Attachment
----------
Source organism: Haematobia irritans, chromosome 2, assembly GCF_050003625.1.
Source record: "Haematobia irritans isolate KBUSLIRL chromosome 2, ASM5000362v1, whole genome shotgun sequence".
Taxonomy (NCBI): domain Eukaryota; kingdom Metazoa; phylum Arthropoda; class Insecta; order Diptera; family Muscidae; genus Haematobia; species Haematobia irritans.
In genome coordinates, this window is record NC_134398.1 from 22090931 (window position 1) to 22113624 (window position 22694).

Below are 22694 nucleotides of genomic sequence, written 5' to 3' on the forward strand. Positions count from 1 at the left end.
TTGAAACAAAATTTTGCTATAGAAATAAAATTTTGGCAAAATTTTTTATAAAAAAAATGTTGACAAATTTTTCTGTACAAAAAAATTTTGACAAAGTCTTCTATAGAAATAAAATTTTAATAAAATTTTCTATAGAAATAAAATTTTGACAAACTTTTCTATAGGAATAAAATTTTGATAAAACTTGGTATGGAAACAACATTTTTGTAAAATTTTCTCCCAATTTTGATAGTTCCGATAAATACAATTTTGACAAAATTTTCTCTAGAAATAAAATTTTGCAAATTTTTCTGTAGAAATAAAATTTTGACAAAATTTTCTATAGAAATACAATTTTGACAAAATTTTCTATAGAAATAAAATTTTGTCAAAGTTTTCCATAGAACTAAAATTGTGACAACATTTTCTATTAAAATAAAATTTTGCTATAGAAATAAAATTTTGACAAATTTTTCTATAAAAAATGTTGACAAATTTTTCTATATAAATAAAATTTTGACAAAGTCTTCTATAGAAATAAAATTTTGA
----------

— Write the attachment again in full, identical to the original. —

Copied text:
Source organism: Haematobia irritans, chromosome 2, assembly GCF_050003625.1.
Source record: "Haematobia irritans isolate KBUSLIRL chromosome 2, ASM5000362v1, whole genome shotgun sequence".
Taxonomy (NCBI): domain Eukaryota; kingdom Metazoa; phylum Arthropoda; class Insecta; order Diptera; family Muscidae; genus Haematobia; species Haematobia irritans.
In genome coordinates, this window is record NC_134398.1 from 22090931 (window position 1) to 22113624 (window position 22694).

Below are 22694 nucleotides of genomic sequence, written 5' to 3' on the forward strand. Positions count from 1 at the left end.
TTGAAACAAAATTTTGCTATAGAAATAAAATTTTGGCAAAATTTTTTATAAAAAAAATGTTGACAAATTTTTCTGTACAAAAAAATTTTGACAAAGTCTTCTATAGAAATAAAATTTTAATAAAATTTTCTATAGAAATAAAATTTTGACAAACTTTTCTATAGGAATAAAATTTTGATAAAACTTGGTATGGAAACAACATTTTTGTAAAATTTTCTCCCAATTTTGATAGTTCCGATAAATACAATTTTGACAAAATTTTCTCTAGAAATAAAATTTTGCAAATTTTTCTGTAGAAATAAAATTTTGACAAAATTTTCTATAGAAATACAATTTTGACAAAATTTTCTATAGAAATAAAATTTTGTCAAAGTTTTCCATAGAACTAAAATTGTGACAACATTTTCTATTAAAATAAAATTTTGCTATAGAAATAAAATTTTGACAAATTTTTCTATAAAAAATGTTGACAAATTTTTCTATATAAATAAAATTTTGACAAAGTCTTCTATAGAAATAAAATTTTGA